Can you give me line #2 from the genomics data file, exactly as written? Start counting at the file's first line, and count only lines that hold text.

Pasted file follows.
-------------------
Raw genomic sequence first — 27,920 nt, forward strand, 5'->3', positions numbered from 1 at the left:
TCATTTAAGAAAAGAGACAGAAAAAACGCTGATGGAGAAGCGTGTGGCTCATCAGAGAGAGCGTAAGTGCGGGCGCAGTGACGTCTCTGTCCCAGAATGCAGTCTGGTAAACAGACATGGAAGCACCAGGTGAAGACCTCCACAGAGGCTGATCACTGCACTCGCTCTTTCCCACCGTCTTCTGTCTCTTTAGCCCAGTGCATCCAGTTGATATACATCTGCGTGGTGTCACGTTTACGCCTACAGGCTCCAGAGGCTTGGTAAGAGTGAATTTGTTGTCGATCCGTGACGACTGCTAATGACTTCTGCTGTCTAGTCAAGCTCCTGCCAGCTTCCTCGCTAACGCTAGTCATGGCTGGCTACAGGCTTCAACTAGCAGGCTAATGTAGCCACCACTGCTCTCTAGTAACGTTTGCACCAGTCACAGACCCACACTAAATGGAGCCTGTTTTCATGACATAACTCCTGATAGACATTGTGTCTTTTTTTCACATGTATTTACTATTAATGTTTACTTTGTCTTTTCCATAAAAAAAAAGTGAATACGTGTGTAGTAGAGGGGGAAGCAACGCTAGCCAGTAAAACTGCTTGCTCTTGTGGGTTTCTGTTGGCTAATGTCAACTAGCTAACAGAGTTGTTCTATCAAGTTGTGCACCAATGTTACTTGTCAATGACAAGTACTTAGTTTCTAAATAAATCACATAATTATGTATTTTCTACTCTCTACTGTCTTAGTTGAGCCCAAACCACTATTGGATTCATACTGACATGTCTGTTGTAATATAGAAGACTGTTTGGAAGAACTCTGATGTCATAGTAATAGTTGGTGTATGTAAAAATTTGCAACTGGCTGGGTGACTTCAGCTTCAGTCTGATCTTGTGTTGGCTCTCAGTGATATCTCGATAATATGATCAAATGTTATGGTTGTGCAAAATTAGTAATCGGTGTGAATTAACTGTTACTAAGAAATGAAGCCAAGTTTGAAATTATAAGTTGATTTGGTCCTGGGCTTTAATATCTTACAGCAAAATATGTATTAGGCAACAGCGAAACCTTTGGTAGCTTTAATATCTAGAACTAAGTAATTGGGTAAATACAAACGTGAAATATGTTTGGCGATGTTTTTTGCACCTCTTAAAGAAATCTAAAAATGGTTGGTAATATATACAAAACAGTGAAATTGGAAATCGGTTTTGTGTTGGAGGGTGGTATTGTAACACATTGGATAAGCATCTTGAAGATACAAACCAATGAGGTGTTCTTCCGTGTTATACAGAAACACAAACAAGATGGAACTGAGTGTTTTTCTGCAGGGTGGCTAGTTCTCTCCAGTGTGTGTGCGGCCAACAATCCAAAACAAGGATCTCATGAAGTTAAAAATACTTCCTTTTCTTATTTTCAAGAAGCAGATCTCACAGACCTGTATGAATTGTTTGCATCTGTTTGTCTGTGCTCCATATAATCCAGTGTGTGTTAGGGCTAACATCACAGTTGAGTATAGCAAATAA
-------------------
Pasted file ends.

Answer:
TCATTTAAGAAAAGAGACAGAAAAAACGCTGATGGAGAAGCGTGTGGCTCATCAGAGAGAGCGTAAGTGCGGGCGCAGTGACGTCTCTGTCCCAGAATGCAGTCTGGTAAACAGACATGGAAGCACCAGGTGAAGACCTCCACAGAGGCTGATCACTGCACTCGCTCTTTCCCACCGTCTTCTGTCTCTTTAGCCCAGTGCATCCAGTTGATATACATCTGCGTGGTGTCACGTTTACGCCTACAGGCTCCAGAGGCTTGGTAAGAGTGAATTTGTTGTCGATCCGTGACGACTGCTAATGACTTCTGCTGTCTAGTCAAGCTCCTGCCAGCTTCCTCGCTAACGCTAGTCATGGCTGGCTACAGGCTTCAACTAGCAGGCTAATGTAGCCACCACTGCTCTCTAGTAACGTTTGCACCAGTCACAGACCCACACTAAATGGAGCCTGTTTTCATGACATAACTCCTGATAGACATTGTGTCTTTTTTTCACATGTATTTACTATTAATGTTTACTTTGTCTTTTCCATAAAAAAAAAGTGAATACGTGTGTAGTAGAGGGGGAAGCAACGCTAGCCAGTAAAACTGCTTGCTCTTGTGGGTTTCTGTTGGCTAATGTCAACTAGCTAACAGAGTTGTTCTATCAAGTTGTGCACCAATGTTACTTGTCAATGACAAGTACTTAGTTTCTAAATAAATCACATAATTATGTATTTTCTACTCTCTACTGTCTTAGTTGAGCCCAAACCACTATTGGATTCATACTGACATGTCTGTTGTAATATAGAAGACTGTTTGGAAGAACTCTGATGTCATAGTAATAGTTGGTGTATGTAAAAATTTGCAACTGGCTGGGTGACTTCAGCTTCAGTCTGATCTTGTGTTGGCTCTCAGTGATATCTCGATAATATGATCAAATGTTATGGTTGTGCAAAATTAGTAATCGGTGTGAATTAACTGTTACTAAGAAATGAAGCCAAGTTTGAAATTATAAGTTGATTTGGTCCTGGGCTTTAATATCTTACAGCAAAATATGTATTAGGCAACAGCGAAACCTTTGGTAGCTTTAATATCTAGAACTAAGTAATTGGGTAAATACAAACGTGAAATATGTTTGGCGATGTTTTTTGCACCTCTTAAAGAAATCTAAAAATGGTTGGTAATATATACAAAACAGTGAAATTGGAAATCGGTTTTGTGTTGGAGGGTGGTATTGTAACACATTGGATAAGCATCTTGAAGATACAAACCAATGAGGTGTTCTTCCGTGTTATACAGAAACACAAACAAGATGGAACTGAGTGTTTTTCTGCAGGGTGGCTAGTTCTCTCCAGTGTGTGTGCGGCCAACAATCCAAAACAAGGATCTCATGAAGTTAAAAATACTTCCTTTTCTTATTTTCAAGAAGCAGATCTCACAGACCTGTATGAATTGTTTGCATCTGTTTGTCTGTGCTCCATATAATCCAGTGTGTGTTAGGGCTAACATCACAGTTGAGTATAGCAAATAA